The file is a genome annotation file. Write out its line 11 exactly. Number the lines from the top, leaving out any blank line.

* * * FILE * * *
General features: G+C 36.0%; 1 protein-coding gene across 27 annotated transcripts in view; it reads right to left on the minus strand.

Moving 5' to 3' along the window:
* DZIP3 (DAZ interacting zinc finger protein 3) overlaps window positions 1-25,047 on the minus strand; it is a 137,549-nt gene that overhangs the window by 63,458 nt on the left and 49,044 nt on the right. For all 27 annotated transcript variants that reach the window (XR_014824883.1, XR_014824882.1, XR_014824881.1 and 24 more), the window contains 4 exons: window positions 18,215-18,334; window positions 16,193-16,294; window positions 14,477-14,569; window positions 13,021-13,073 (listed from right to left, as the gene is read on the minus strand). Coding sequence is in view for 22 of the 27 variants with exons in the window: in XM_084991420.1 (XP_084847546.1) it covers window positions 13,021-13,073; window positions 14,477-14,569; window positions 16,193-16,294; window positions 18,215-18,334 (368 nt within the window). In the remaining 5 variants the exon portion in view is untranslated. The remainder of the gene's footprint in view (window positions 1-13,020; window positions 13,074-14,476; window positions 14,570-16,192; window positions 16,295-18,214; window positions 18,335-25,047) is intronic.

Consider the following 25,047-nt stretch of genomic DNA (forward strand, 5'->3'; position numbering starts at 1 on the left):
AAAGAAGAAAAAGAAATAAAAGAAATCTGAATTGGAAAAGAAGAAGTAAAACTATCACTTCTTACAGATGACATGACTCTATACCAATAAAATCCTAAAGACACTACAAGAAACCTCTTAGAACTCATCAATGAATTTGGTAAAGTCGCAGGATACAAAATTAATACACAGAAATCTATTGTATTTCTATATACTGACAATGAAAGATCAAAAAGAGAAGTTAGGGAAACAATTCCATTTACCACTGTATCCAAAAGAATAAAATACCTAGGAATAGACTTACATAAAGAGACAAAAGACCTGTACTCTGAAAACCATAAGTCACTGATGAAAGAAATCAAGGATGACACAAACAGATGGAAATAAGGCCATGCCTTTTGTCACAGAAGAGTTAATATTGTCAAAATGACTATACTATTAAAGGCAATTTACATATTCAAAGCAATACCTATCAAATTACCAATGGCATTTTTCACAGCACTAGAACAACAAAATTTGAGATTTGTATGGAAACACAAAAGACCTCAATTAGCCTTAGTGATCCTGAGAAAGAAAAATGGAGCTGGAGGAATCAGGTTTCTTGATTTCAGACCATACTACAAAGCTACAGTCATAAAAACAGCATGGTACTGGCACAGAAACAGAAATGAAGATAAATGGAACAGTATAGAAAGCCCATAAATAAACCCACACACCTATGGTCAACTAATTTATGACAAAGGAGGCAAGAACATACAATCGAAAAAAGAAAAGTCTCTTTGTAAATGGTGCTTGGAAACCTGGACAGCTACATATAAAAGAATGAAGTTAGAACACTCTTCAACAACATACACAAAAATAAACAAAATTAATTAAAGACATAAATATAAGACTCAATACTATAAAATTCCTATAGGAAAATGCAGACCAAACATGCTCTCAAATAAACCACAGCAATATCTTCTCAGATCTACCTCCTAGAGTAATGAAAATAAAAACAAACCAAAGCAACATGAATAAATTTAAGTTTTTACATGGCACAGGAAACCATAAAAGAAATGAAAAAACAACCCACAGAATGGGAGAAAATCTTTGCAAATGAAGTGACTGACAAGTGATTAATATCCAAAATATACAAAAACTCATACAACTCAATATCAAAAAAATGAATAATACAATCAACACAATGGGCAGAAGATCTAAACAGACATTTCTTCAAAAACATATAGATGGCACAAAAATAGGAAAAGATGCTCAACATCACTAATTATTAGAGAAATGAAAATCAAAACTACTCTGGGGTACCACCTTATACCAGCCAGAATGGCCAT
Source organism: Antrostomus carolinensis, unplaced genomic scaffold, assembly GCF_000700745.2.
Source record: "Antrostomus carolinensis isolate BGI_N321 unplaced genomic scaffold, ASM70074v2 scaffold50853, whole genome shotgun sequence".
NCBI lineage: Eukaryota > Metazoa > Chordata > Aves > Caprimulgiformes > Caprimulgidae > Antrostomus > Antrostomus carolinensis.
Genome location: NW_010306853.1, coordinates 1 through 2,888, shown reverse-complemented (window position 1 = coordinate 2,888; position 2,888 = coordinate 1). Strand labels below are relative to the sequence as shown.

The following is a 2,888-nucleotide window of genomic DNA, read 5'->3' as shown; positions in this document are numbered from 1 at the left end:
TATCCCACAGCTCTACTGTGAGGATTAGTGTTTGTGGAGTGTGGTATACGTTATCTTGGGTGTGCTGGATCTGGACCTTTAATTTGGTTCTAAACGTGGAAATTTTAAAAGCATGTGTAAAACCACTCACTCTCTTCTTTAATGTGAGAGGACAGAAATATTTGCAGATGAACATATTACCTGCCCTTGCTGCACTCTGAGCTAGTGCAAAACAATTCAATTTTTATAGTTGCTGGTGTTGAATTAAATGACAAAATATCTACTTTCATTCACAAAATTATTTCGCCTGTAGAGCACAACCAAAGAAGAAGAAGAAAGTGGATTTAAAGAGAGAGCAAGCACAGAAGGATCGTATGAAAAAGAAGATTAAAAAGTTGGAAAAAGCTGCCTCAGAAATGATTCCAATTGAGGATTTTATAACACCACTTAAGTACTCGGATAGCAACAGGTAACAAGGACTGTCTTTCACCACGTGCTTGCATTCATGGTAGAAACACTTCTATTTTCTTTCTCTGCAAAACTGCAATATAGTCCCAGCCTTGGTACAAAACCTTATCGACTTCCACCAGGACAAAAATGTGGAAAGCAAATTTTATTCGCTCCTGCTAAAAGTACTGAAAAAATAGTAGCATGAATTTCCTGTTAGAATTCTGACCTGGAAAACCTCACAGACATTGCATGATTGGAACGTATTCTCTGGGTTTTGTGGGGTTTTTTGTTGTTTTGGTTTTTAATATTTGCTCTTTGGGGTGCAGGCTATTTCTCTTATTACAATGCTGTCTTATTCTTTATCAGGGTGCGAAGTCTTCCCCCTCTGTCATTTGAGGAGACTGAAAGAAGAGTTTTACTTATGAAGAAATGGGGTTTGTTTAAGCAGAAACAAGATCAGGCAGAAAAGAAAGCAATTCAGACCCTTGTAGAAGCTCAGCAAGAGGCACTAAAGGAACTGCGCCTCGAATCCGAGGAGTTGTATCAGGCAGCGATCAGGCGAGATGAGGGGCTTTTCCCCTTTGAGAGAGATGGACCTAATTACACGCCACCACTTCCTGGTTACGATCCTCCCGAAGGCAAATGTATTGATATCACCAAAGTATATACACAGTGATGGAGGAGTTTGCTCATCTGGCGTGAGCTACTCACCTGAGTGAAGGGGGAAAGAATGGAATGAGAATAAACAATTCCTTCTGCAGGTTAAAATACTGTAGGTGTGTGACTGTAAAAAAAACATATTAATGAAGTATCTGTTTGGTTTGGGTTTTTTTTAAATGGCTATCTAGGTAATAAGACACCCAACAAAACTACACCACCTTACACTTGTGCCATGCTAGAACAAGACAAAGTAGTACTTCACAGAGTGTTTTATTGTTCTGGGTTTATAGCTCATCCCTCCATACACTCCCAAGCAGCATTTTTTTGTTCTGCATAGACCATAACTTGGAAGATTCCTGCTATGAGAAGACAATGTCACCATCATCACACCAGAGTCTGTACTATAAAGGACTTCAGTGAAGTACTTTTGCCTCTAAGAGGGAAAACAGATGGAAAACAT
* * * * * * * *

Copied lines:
TATCCCACAGCTCTACTGTGAGGATTAGTGTTTGTGGAGTGTGGTATACGTTATCTTGGGTGTGCTGGATCTGGACCTTTAATTTGGTTCTAAACGTGGAAATTTTAAAAGCATGTGTAAAACCACTCACTCTCTTCTTTAATGTGAGAGGACAGAAATATTTGCAGATGAACATATTACCTGCCCTTGCTGCACTCTGAGCTAGTGCAAAACAATTCAATTTTTATAGTTGCTGGTGTTGAATTAAATGACAAAATATCTACTTTCATTCACAAAATTATTTCGCCTGTAGAGCACAACCAAAGAAGAAGAAGAAAGTGGATTTAAAGAGAGAGCAAGCACAGAAGGATCGTATGAAAAAGAAGATTAAAAAGTTGGAAAAAGCTGCCTCAGAAATGATTCCAATTGAGGATTTTATAACACCACTTAAGTACTCGGATAGCAACAGGTAACAAGGACTGTCTTTCACCACGTGCTTGCATTCATGGTAGAAACACTTCTATTTTCTTTCTCTGCAAAACTGCAATATAGTCCCAGCCTTGGTACAAAACCTTATCGACTTCCACCAGGACAAAAATGTGGAAAGCAAATTTTATTCGCTCCTGCTAAAAGTACTGAAAAAATAGTAGCATGAATTTCCTGTTAGAATTCTGACCTGGAAAACCTCACAGACATTGCATGATTGGAACGTATTCTCTGGGTTTTGTGGGGTTTTTTGTTGTTTTGGTTTTTAATATTTGCTCTTTGGGGTGCAGGCTATTTCTCTTATTACAATGCTGTCTTATTCTTTATCAGGGTGCGAAGTCTTCCCCCTCTGTCATTTGAGGAGACTGAAAGAAGAGTTTTACTTATGAAGAAATGGGGTTTGTTTAAGCAGAAACAAGATCAGGCAGAAAAGAAAGCAATTCAGACCCTTGTAGAAGCTCAGCAAGAGGCACTAAAGGAACTGCGCCTCGAATCCGAGGAGTTGTATCAGGCAGCGATCAGGCGAGATGAGGGGCTTTTCCCCTTTGAGAGAGATGGACCTAATTACACGCCACCACTTCCTGGTTACGATCCTCCCGAAGGCAAATGTATTGATATCACCAAAGTATATACACAGTGATGGAGGAGTTTGCTCATCTGGCGTGAGCTACTCACCTGAGTGAAGGGGGAAAGAATGGAATGAGAATAAACAATTCCTTCTGCAGGTTAAAATACTGTAGGTGTGTGACTGTAAAAAAAACATATTAATGAAGTATCTGTTTGGTTTGGGTTTTTTTTAAATGGCTATCTAGGTAATAAGACACCCAACAAAACTACACCACCTTACACTTGTGCCATGCTAGAACAAGACAAAGTAGTACTTCACAGAGTGTTTTATTGTTCTGGGTTTATAGCTCATCCCTCCATACACTCCCAAGCAGCATTTTTTTGTTCTGCATAGACCATAACTTGGAAGATTCCTGCTATGAGAAGACAATGTCACCATCATCACACCAGAGTCTGTACTATAAAGGACTTCAGTGAAGTACTTTTGCCTCTAAGAGGGAAAACAGATGGAAAACAT